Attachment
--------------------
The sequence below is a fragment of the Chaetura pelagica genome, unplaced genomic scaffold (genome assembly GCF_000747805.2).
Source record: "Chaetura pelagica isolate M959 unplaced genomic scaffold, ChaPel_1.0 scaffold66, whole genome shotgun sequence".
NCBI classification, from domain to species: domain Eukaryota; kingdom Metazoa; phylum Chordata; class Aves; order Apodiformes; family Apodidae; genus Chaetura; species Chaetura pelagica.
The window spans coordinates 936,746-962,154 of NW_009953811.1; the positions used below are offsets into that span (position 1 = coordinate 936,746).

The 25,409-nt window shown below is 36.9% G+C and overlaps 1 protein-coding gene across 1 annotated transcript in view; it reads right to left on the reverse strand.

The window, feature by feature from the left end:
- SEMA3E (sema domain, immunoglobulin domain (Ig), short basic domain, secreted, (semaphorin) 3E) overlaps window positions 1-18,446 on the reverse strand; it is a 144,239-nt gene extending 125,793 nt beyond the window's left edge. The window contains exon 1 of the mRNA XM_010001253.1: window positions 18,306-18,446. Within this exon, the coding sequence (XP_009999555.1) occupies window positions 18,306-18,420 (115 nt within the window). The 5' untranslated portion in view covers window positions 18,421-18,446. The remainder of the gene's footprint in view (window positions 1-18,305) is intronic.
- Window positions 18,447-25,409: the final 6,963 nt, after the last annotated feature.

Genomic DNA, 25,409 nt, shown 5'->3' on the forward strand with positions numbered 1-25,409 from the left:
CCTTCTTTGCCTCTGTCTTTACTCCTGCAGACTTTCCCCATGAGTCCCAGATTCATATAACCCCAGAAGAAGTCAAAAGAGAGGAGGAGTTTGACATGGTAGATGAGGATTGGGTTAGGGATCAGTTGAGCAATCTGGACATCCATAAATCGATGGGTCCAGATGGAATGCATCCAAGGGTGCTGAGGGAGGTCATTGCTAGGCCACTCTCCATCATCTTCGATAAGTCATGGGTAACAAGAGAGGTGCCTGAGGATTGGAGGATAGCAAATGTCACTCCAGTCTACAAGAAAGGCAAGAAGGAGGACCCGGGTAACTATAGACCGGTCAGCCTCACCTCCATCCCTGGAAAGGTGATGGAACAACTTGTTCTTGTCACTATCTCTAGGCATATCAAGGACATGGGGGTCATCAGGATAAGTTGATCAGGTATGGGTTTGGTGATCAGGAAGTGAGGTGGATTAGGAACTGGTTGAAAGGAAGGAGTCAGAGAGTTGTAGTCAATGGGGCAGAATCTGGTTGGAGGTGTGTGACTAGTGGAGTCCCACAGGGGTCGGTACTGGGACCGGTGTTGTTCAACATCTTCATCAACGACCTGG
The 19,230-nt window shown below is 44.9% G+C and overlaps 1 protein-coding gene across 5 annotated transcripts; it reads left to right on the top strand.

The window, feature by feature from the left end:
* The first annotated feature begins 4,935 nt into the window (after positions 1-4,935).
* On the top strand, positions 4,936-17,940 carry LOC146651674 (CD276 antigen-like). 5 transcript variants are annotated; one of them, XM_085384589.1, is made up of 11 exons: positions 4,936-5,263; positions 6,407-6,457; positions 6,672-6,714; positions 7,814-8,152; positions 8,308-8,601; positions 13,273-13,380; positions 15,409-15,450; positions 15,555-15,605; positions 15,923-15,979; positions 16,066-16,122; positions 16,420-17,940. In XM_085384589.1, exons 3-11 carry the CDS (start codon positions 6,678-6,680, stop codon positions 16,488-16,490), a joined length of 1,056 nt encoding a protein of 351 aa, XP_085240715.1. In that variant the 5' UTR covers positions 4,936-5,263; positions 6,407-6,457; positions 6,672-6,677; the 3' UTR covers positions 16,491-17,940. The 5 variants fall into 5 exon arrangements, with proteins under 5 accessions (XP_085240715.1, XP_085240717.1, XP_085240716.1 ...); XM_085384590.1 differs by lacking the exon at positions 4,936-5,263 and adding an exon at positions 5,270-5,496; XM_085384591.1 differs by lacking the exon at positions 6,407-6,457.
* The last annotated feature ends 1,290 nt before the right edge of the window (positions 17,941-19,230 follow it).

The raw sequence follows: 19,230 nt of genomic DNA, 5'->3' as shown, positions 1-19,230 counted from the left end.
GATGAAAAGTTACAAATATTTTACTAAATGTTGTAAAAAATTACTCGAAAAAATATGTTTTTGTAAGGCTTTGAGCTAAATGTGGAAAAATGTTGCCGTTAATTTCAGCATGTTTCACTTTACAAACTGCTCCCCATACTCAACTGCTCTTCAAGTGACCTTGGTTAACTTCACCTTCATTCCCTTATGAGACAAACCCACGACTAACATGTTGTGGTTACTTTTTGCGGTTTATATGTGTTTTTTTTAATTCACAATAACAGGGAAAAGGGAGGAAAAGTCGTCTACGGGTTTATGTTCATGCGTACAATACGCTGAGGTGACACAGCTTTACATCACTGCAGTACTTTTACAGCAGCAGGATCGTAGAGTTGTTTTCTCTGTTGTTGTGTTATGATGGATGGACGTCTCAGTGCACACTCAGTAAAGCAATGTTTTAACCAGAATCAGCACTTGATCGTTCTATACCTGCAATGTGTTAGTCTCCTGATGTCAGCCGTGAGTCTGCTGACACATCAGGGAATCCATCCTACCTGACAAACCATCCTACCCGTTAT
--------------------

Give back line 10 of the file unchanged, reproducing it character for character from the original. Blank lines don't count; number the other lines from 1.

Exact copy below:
CCTTCTTTGCCTCTGTCTTTACTCCTGCAGACTTTCCCCATGAGTCCCAGATTCATATAACCCCAGAAGAAGTCAAAAGAGAGGAGGAGTTTGACATGGTAGATGAGGATTGGGTTAGGGATCAGTTGAGCAATCTGGACATCCATAAATCGATGGGTCCAGATGGAATGCATCCAAGGGTGCTGAGGGAGGTCATTGCTAGGCCACTCTCCATCATCTTCGATAAGTCATGGGTAACAAGAGAGGTGCCTGAGGATTGGAGGATAGCAAATGTCACTCCAGTCTACAAGAAAGGCAAGAAGGAGGACCCGGGTAACTATAGACCGGTCAGCCTCACCTCCATCCCTGGAAAGGTGATGGAACAACTTGTTCTTGTCACTATCTCTAGGCATATCAAGGACATGGGGGTCATCAGGATAAGTTGATCAGGTATGGGTTTGGTGATCAGGAAGTGAGGTGGATTAGGAACTGGTTGAAAGGAAGGAGTCAGAGAGTTGTAGTCAATGGGGCAGAATCTGGTTGGAGGTGTGTGACTAGTGGAGTCCCACAGGGGTCGGTACTGGGACCGGTGTTGTTCAACATCTTCATCAACGACCTGG